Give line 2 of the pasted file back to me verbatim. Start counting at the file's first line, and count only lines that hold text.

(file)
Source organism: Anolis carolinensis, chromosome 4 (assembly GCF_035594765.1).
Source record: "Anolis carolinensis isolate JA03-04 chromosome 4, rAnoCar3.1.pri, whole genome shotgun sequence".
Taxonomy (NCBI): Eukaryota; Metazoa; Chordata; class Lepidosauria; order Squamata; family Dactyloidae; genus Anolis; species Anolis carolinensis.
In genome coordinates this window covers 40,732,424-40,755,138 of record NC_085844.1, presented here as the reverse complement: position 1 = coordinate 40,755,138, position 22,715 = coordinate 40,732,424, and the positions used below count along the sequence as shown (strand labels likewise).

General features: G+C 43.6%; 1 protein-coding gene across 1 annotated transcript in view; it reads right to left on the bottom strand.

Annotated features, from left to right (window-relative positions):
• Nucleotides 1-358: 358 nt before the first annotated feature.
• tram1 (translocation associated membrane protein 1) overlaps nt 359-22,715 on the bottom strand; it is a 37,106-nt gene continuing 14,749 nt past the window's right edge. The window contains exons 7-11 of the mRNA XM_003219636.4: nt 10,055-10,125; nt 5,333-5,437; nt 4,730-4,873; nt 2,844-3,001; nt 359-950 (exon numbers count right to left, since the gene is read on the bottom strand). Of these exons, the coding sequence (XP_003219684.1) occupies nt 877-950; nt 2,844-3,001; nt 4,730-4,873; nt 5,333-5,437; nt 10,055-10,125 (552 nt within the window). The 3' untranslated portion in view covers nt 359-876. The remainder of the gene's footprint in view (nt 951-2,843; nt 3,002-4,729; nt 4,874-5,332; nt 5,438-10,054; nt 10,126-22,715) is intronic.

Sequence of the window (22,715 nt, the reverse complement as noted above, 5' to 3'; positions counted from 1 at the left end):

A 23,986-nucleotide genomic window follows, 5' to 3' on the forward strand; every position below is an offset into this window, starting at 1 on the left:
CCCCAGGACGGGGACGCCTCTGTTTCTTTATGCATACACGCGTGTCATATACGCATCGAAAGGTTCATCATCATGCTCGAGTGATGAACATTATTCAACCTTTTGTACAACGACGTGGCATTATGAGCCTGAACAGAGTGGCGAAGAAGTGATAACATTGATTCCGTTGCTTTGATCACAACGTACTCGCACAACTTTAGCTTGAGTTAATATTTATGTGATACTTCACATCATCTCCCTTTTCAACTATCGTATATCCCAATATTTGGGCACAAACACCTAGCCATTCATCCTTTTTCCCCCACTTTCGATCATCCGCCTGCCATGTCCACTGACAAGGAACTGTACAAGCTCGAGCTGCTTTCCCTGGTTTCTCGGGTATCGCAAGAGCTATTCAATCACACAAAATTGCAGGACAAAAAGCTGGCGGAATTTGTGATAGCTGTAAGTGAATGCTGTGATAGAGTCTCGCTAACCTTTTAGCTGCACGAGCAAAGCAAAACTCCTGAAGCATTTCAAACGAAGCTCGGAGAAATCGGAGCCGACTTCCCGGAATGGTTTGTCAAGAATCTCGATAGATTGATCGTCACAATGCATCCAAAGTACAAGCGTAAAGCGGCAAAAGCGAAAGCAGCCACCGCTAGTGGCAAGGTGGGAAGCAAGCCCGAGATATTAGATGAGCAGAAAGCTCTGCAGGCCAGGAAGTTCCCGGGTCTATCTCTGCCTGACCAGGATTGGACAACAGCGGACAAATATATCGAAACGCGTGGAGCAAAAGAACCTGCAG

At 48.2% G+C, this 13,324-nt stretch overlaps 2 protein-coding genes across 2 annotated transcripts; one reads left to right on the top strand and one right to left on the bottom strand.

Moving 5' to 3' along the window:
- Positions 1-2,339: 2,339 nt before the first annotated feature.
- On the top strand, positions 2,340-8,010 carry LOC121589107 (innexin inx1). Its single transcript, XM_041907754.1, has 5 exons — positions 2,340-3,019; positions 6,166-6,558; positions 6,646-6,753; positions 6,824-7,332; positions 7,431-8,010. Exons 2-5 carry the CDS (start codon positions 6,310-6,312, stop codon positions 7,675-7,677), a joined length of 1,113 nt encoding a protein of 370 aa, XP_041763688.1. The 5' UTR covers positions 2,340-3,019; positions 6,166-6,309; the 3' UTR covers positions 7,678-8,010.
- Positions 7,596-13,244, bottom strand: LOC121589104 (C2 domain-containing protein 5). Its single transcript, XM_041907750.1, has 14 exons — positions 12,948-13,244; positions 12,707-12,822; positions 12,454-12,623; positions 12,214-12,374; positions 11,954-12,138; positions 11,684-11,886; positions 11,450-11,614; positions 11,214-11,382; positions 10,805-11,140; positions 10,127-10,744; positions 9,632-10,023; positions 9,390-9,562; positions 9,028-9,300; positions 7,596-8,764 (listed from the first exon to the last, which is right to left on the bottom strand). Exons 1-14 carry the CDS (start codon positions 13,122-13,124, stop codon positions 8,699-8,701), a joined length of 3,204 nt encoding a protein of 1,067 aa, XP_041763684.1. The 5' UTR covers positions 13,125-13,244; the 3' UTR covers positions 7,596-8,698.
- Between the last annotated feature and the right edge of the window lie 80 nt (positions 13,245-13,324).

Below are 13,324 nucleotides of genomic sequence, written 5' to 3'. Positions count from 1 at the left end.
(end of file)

Source record: "Anolis carolinensis isolate JA03-04 chromosome 4, rAnoCar3.1.pri, whole genome shotgun sequence".